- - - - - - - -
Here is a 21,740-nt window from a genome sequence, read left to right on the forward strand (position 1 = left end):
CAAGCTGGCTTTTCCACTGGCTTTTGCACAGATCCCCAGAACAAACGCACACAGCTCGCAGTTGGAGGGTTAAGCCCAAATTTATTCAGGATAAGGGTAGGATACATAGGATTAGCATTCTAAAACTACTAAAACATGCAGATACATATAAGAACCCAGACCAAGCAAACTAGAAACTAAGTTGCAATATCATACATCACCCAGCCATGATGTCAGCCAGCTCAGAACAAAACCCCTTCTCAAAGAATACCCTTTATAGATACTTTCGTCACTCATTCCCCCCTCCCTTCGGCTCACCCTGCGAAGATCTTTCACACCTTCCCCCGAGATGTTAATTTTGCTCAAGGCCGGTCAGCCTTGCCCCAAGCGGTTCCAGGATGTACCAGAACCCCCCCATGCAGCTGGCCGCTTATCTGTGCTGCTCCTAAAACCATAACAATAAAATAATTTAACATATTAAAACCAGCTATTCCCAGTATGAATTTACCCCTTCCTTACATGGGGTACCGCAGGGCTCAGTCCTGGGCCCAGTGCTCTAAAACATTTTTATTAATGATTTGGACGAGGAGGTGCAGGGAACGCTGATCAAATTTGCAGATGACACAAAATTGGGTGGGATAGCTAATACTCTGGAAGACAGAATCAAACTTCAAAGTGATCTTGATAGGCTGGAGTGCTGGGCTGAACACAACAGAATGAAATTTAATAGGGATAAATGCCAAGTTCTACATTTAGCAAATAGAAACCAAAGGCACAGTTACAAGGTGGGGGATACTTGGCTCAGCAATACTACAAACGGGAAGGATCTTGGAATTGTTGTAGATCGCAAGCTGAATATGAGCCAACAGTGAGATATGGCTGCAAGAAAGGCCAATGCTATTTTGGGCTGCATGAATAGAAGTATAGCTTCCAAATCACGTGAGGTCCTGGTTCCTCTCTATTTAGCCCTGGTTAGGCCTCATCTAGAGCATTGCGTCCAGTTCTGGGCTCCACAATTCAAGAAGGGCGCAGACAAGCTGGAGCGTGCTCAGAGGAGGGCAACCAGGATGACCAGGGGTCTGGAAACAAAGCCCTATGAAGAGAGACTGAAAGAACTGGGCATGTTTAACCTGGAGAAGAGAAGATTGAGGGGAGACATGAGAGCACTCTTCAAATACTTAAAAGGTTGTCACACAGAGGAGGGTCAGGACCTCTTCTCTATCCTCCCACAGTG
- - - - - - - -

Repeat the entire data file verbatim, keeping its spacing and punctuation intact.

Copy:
Here is a 21,740-nt window from a genome sequence, read left to right on the forward strand (position 1 = left end):
CAAGCTGGCTTTTCCACTGGCTTTTGCACAGATCCCCAGAACAAACGCACACAGCTCGCAGTTGGAGGGTTAAGCCCAAATTTATTCAGGATAAGGGTAGGATACATAGGATTAGCATTCTAAAACTACTAAAACATGCAGATACATATAAGAACCCAGACCAAGCAAACTAGAAACTAAGTTGCAATATCATACATCACCCAGCCATGATGTCAGCCAGCTCAGAACAAAACCCCTTCTCAAAGAATACCCTTTATAGATACTTTCGTCACTCATTCCCCCCTCCCTTCGGCTCACCCTGCGAAGATCTTTCACACCTTCCCCCGAGATGTTAATTTTGCTCAAGGCCGGTCAGCCTTGCCCCAAGCGGTTCCAGGATGTACCAGAACCCCCCCATGCAGCTGGCCGCTTATCTGTGCTGCTCCTAAAACCATAACAATAAAATAATTTAACATATTAAAACCAGCTATTCCCAGTATGAATTTACCCCTTCCTTACATGGGGTACCGCAGGGCTCAGTCCTGGGCCCAGTGCTCTAAAACATTTTTATTAATGATTTGGACGAGGAGGTGCAGGGAACGCTGATCAAATTTGCAGATGACACAAAATTGGGTGGGATAGCTAATACTCTGGAAGACAGAATCAAACTTCAAAGTGATCTTGATAGGCTGGAGTGCTGGGCTGAACACAACAGAATGAAATTTAATAGGGATAAATGCCAAGTTCTACATTTAGCAAATAGAAACCAAAGGCACAGTTACAAGGTGGGGGATACTTGGCTCAGCAATACTACAAACGGGAAGGATCTTGGAATTGTTGTAGATCGCAAGCTGAATATGAGCCAACAGTGAGATATGGCTGCAAGAAAGGCCAATGCTATTTTGGGCTGCATGAATAGAAGTATAGCTTCCAAATCACGTGAGGTCCTGGTTCCTCTCTATTTAGCCCTGGTTAGGCCTCATCTAGAGCATTGCGTCCAGTTCTGGGCTCCACAATTCAAGAAGGGCGCAGACAAGCTGGAGCGTGCTCAGAGGAGGGCAACCAGGATGACCAGGGGTCTGGAAACAAAGCCCTATGAAGAGAGACTGAAAGAACTGGGCATGTTTAACCTGGAGAAGAGAAGATTGAGGGGAGACATGAGAGCACTCTTCAAATACTTAAAAGGTTGTCACACAGAGGAGGGTCAGGACCTCTTCTCTATCCTCCCACAGTG